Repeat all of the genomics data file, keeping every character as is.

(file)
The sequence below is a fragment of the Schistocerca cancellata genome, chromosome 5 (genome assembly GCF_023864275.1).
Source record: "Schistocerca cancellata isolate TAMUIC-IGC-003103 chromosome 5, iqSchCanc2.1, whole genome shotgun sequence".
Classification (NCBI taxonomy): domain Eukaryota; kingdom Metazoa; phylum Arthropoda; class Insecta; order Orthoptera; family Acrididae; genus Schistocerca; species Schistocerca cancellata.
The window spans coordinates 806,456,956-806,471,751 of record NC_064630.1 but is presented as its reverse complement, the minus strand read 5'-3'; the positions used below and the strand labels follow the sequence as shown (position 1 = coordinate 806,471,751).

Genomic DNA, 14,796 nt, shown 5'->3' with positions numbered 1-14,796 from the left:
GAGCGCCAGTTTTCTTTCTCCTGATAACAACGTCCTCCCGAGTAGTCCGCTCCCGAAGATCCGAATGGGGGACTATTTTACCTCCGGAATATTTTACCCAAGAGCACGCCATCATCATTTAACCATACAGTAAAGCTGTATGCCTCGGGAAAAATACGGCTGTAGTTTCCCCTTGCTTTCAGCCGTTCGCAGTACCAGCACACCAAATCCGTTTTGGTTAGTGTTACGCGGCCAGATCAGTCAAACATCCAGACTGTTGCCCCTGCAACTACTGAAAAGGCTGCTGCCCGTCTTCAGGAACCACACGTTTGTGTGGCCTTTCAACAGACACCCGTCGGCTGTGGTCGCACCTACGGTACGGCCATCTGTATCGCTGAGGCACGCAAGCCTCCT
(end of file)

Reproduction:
The sequence below is a fragment of the Schistocerca cancellata genome, chromosome 5 (genome assembly GCF_023864275.1).
Source record: "Schistocerca cancellata isolate TAMUIC-IGC-003103 chromosome 5, iqSchCanc2.1, whole genome shotgun sequence".
Classification (NCBI taxonomy): domain Eukaryota; kingdom Metazoa; phylum Arthropoda; class Insecta; order Orthoptera; family Acrididae; genus Schistocerca; species Schistocerca cancellata.
The window spans coordinates 806,456,956-806,471,751 of record NC_064630.1 but is presented as its reverse complement, the minus strand read 5'-3'; the positions used below and the strand labels follow the sequence as shown (position 1 = coordinate 806,471,751).

Genomic DNA, 14,796 nt, shown 5'->3' with positions numbered 1-14,796 from the left:
GAGCGCCAGTTTTCTTTCTCCTGATAACAACGTCCTCCCGAGTAGTCCGCTCCCGAAGATCCGAATGGGGGACTATTTTACCTCCGGAATATTTTACCCAAGAGCACGCCATCATCATTTAACCATACAGTAAAGCTGTATGCCTCGGGAAAAATACGGCTGTAGTTTCCCCTTGCTTTCAGCCGTTCGCAGTACCAGCACACCAAATCCGTTTTGGTTAGTGTTACGCGGCCAGATCAGTCAAACATCCAGACTGTTGCCCCTGCAACTACTGAAAAGGCTGCTGCCCGTCTTCAGGAACCACACGTTTGTGTGGCCTTTCAACAGACACCCGTCGGCTGTGGTCGCACCTACGGTACGGCCATCTGTATCGCTGAGGCACGCAAGCCTCCT